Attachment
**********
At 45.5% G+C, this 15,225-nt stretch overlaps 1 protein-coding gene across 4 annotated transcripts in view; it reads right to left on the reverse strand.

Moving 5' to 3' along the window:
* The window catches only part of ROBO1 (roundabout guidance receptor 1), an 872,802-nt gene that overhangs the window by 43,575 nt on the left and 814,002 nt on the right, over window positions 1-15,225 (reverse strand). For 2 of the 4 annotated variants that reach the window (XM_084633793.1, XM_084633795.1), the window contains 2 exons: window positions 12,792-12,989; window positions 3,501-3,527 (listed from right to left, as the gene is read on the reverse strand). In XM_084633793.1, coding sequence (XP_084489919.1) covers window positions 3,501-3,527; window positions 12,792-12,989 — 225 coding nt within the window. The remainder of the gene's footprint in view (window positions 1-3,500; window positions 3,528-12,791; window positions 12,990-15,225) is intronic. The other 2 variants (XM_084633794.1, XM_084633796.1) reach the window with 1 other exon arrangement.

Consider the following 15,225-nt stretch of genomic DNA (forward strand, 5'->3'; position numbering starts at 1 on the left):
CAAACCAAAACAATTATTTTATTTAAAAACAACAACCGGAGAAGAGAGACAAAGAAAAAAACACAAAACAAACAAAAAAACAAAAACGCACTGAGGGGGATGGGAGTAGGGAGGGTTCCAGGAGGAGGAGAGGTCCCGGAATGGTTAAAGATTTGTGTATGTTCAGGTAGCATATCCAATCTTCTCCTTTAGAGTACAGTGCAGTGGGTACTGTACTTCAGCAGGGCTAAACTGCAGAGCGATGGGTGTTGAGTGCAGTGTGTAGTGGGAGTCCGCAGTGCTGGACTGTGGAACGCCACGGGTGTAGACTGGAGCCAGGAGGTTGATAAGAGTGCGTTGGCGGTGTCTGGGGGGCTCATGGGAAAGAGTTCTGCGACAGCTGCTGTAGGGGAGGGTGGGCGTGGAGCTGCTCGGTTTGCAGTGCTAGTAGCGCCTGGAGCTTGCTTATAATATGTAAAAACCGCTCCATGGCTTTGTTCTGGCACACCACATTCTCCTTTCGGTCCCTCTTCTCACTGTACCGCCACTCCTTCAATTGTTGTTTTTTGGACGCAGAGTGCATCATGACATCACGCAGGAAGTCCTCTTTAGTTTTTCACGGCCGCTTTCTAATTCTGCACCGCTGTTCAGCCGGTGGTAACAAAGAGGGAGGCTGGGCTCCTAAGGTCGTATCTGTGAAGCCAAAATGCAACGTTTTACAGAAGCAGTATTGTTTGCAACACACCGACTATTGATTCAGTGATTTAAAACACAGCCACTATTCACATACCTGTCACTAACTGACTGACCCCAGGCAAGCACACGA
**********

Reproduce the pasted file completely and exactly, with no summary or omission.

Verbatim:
At 45.5% G+C, this 15,225-nt stretch overlaps 1 protein-coding gene across 4 annotated transcripts in view; it reads right to left on the reverse strand.

Moving 5' to 3' along the window:
* The window catches only part of ROBO1 (roundabout guidance receptor 1), an 872,802-nt gene that overhangs the window by 43,575 nt on the left and 814,002 nt on the right, over window positions 1-15,225 (reverse strand). For 2 of the 4 annotated variants that reach the window (XM_084633793.1, XM_084633795.1), the window contains 2 exons: window positions 12,792-12,989; window positions 3,501-3,527 (listed from right to left, as the gene is read on the reverse strand). In XM_084633793.1, coding sequence (XP_084489919.1) covers window positions 3,501-3,527; window positions 12,792-12,989 — 225 coding nt within the window. The remainder of the gene's footprint in view (window positions 1-3,500; window positions 3,528-12,791; window positions 12,990-15,225) is intronic. The other 2 variants (XM_084633794.1, XM_084633796.1) reach the window with 1 other exon arrangement.

Consider the following 15,225-nt stretch of genomic DNA (forward strand, 5'->3'; position numbering starts at 1 on the left):
CAAACCAAAACAATTATTTTATTTAAAAACAACAACCGGAGAAGAGAGACAAAGAAAAAAACACAAAACAAACAAAAAAACAAAAACGCACTGAGGGGGATGGGAGTAGGGAGGGTTCCAGGAGGAGGAGAGGTCCCGGAATGGTTAAAGATTTGTGTATGTTCAGGTAGCATATCCAATCTTCTCCTTTAGAGTACAGTGCAGTGGGTACTGTACTTCAGCAGGGCTAAACTGCAGAGCGATGGGTGTTGAGTGCAGTGTGTAGTGGGAGTCCGCAGTGCTGGACTGTGGAACGCCACGGGTGTAGACTGGAGCCAGGAGGTTGATAAGAGTGCGTTGGCGGTGTCTGGGGGGCTCATGGGAAAGAGTTCTGCGACAGCTGCTGTAGGGGAGGGTGGGCGTGGAGCTGCTCGGTTTGCAGTGCTAGTAGCGCCTGGAGCTTGCTTATAATATGTAAAAACCGCTCCATGGCTTTGTTCTGGCACACCACATTCTCCTTTCGGTCCCTCTTCTCACTGTACCGCCACTCCTTCAATTGTTGTTTTTTGGACGCAGAGTGCATCATGACATCACGCAGGAAGTCCTCTTTAGTTTTTCACGGCCGCTTTCTAATTCTGCACCGCTGTTCAGCCGGTGGTAACAAAGAGGGAGGCTGGGCTCCTAAGGTCGTATCTGTGAAGCCAAAATGCAACGTTTTACAGAAGCAGTATTGTTTGCAACACACCGACTATTGATTCAGTGATTTAAAACACAGCCACTATTCACATACCTGTCACTAACTGACTGACCCCAGGCAAGCACACGA